Tremors

Most Common Types of Tremors (Including Symptoms For Each)

A tremor involves involuntary and uncontrolled muscle oscillations in one or more parts of the body—most typically the hands, arms, head, face, voice, abdomen, or legs.

Tremors can be the result of:

  • Neurological disorders—such as multiple sclerosis, stroke, or a traumatic brain injury, which affect parts of the brain that controls muscles throughout the body.
  • Neurodegenerative diseases—which damage or destroy parts of the brainstem.
  • Alcohol or drug abuse.
  • Medication side effects.

Even though tremors aren’t life-threatening, they are embarrassing and encumbering when it comes to daily tasks. And because there are so many types of tremors, it’s often difficult to differentiate one from another.

The 10 most common types of tremors (with symptoms for each) are…

1. Essential Tremor

Essential tremor is the most common form of tremor, affecting the cerebellum or thalamus portion of the brain. Essential tremors develop gradually, most often beginning in middle-age or later, and affect the hands, making it difficult to grasp or hold onto objects. Essential tremors are brought on and aggravated by emotional or physical stress and fatigue. Some studies link this tremor to heredity, or inheritance; however, there is no conclusive evidence that they are passed down by family members.

2. Parkinsonian Tremor

In spite of the name, Parkinsonian tremors don’t only impact patients with Parkinson’s disease. In fact, this form of tremor can wreak havoc on drug users, those with infections, and those with other neurodegenerative disorders. This tremor causing the hands to move uncontrollably in a motion referred to as “pill-rolling” (because it resembles a pill being rolled between the thumbs and fingers) and “rolls” from one side of the body to the other. Similar to other tremors, Parkinsonian tremors are often provoked by stress.

3. Physiologic Tremor

It may shock you to realize that you’ve suffered a physiologic tremor! This common tremor is typically brought on by too much caffeine, stress, low blood sugar, or alcohol withdrawal (hangover), even though it’s barely noticeable. It affects the hands momentarily, typically when the fingers are fully extended and disappears when the underlying cause is eliminated.

4. Dystonic Tremor

A dystonic tremor causes the muscles to contract suddenly, causing the body to distort painfully. This type of tremor most often affects the posture by attempting to correct the deviant muscle contraction, which only worsens the tremor. Typically, only rest, regular injections of attenuated botulinum toxin, or medications (i.e., anticholinergic drugs) help ease the muscle contractions.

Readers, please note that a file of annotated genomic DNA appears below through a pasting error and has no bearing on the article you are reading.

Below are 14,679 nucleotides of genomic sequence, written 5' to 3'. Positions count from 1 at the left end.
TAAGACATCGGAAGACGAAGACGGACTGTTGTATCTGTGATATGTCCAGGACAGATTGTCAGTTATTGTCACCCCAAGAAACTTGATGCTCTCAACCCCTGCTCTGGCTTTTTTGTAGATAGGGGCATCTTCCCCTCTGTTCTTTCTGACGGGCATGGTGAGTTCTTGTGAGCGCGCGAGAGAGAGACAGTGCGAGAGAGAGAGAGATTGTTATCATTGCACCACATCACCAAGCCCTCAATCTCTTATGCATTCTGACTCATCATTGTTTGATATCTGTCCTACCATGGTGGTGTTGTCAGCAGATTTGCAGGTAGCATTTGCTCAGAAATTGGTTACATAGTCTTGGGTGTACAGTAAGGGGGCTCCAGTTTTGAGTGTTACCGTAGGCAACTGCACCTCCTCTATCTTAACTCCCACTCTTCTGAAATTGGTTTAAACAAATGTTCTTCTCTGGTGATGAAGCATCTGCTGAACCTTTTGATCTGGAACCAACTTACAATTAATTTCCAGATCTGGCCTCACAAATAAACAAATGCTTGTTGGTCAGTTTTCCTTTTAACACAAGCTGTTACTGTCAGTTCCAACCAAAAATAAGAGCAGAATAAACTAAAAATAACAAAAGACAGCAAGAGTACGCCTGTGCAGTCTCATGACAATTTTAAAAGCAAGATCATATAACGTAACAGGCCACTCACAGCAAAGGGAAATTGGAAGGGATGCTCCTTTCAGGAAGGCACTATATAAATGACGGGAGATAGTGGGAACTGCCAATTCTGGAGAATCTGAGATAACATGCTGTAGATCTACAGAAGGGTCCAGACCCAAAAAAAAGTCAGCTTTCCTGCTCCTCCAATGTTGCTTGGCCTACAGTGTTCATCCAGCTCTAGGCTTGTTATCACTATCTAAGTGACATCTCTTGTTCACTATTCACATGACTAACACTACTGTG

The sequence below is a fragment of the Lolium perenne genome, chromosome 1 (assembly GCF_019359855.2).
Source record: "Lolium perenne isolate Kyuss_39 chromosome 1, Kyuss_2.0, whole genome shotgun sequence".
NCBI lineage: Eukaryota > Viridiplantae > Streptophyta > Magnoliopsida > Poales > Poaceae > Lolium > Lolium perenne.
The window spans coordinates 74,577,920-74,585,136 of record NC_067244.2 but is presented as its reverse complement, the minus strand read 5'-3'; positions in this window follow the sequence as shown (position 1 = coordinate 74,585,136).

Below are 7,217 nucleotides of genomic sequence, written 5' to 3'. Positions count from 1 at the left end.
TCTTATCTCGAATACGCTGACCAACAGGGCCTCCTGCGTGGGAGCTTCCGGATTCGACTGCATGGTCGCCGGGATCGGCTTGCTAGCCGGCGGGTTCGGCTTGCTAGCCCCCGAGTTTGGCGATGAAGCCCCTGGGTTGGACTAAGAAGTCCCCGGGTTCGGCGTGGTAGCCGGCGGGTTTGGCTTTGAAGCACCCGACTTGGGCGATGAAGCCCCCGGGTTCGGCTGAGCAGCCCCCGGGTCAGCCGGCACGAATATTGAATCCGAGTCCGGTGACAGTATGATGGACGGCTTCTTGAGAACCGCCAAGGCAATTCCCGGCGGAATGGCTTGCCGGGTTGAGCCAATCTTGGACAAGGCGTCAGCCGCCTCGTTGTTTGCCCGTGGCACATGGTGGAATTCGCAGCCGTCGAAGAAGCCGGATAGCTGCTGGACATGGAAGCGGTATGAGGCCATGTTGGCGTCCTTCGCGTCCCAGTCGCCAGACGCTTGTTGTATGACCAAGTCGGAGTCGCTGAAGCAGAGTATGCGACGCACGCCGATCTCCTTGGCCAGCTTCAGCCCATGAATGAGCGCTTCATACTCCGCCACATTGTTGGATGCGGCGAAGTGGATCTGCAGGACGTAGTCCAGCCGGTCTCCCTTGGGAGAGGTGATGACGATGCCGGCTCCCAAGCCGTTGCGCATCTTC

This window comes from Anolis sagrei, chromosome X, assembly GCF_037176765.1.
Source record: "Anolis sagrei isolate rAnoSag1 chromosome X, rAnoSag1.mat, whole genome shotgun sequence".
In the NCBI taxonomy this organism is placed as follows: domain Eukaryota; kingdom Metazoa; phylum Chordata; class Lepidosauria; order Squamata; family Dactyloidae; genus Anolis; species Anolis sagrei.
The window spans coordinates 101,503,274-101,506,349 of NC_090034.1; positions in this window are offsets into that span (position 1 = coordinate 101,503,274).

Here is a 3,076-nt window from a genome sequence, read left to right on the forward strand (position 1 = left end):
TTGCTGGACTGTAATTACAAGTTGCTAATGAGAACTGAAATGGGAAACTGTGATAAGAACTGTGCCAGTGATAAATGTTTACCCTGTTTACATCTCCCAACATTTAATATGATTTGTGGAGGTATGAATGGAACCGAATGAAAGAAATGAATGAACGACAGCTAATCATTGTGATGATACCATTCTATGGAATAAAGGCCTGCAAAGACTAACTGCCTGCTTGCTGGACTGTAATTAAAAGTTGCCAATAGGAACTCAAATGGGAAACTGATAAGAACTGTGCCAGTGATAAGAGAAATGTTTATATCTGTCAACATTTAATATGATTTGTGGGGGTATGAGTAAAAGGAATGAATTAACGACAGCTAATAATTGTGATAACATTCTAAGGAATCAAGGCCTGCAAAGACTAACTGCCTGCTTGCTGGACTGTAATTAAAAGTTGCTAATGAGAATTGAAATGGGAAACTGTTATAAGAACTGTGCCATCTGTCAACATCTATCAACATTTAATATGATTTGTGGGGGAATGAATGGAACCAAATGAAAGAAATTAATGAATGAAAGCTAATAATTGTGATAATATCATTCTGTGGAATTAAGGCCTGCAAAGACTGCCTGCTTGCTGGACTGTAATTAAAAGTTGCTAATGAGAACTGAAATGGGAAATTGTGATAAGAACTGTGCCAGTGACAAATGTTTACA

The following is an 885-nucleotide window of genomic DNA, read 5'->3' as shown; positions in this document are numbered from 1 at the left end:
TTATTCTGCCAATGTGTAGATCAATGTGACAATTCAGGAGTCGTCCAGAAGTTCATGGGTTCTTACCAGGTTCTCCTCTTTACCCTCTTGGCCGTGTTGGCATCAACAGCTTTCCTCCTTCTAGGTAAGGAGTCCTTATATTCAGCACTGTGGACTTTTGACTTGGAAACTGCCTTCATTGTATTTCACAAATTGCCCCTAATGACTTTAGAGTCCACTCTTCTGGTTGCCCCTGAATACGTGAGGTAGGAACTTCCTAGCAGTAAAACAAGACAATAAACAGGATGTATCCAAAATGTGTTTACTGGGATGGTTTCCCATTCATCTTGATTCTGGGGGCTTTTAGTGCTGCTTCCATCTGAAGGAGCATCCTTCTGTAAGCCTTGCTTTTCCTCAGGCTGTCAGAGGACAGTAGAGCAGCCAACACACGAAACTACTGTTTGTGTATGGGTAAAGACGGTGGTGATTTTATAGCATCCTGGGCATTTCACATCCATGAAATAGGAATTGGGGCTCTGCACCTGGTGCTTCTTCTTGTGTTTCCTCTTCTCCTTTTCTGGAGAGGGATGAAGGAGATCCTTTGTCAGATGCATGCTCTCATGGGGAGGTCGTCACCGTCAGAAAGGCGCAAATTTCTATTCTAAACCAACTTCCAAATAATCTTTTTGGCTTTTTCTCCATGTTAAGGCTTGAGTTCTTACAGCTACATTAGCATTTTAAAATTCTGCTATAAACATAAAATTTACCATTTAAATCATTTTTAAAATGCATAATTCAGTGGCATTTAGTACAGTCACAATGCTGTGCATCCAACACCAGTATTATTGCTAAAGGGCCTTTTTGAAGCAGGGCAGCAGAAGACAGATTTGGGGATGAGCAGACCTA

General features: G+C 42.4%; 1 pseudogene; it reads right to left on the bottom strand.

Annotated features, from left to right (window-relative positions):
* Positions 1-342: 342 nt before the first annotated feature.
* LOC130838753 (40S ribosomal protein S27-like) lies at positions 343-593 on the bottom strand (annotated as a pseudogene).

5. Psychogenic Tremor

Psychogenic tremors are often difficult to differentiate from other forms of tremor. That’s why diagnosis is primarily by excluding other types of tremors. Telling symptoms of psychogenic tremors include onset in stressful situations, along with unexplained muscle contractions affecting various body parts that suddenly ease when the patient’s attention is diverted elsewhere.

6. Orthostatic Tremor

Orthostatic tremors are typically brought on by standing, which causes uncontrolled muscle contractions in the legs and the abdomen. An orthostatic tremor is typically distinguished by sudden unsteadiness that occurs soon after standing up, and it subsides as soon as the individual returns to a seated position.

7. Cerebellar Tremor

A cerebellar tremor is caused by damage to the cerebellum, which coordinates voluntary movements such as posture, balance, coordination, and speech. It most typically occurs with intention, which implies that it is brought on when coordination is required (e.g., to grasp an object, push a button, or steady the hand for any reason). The tremor intensifies when the hand or finger is just about to meet its objective (i.e., another hand, object, or button).

8. Rubral Tremor

Rubral tremors are severely slow and impactful, as they affect the body in all directions with sudden and uncontrolled muscle contractions, causing the entire body to become rigid with a contorted posture. Luckily, they are one of the more rare forms of tremor and commonly occur following a stroke. Unfortunately, there is no simple treatment, rehabilitation, or medication that can ease or prevent them.

9. Intention Tremor

An intention tremor, as its name suggests, results when muscle contraction amplifies, and the tremor increases as the individual enacts a deliberate and visually guided movement. As the individual moves with “intention,” the tremor occurs vertically and in the direction of movement and the object of aim is overshot. Intention tremors are the outcome of dysfunction or damage to the cerebellum or its pathways (i.e., a lesion, multiple sclerosis, or other degenerative or metabolic disorders).

10. Palatal Tremor

Palatal tremors occur in the soft palate and, typically due to lesions or damage in the brainstem (i.e., due to a hemorrhage [bleeding] or trauma to the area). When a palatal tremor occurs, the facial and mouth muscles contract rhythmically and involuntarily and the muscles of the soft palate produce a distressing clicking sound.

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Dr. Gerald Morris

Gerald Morris, MD is a physician (Family Medicine/Internal Medicine) with over 20 years expertise in the medical arena. Dr. Morris has spent time as a clinician, clinical research coordinator/manager, medical writer, and instructor. He is a proponent of patient education as a tool in the diagnosis and treatment of acute and chronic medical conditions. Hence, his contribution to articles on Activebeat.

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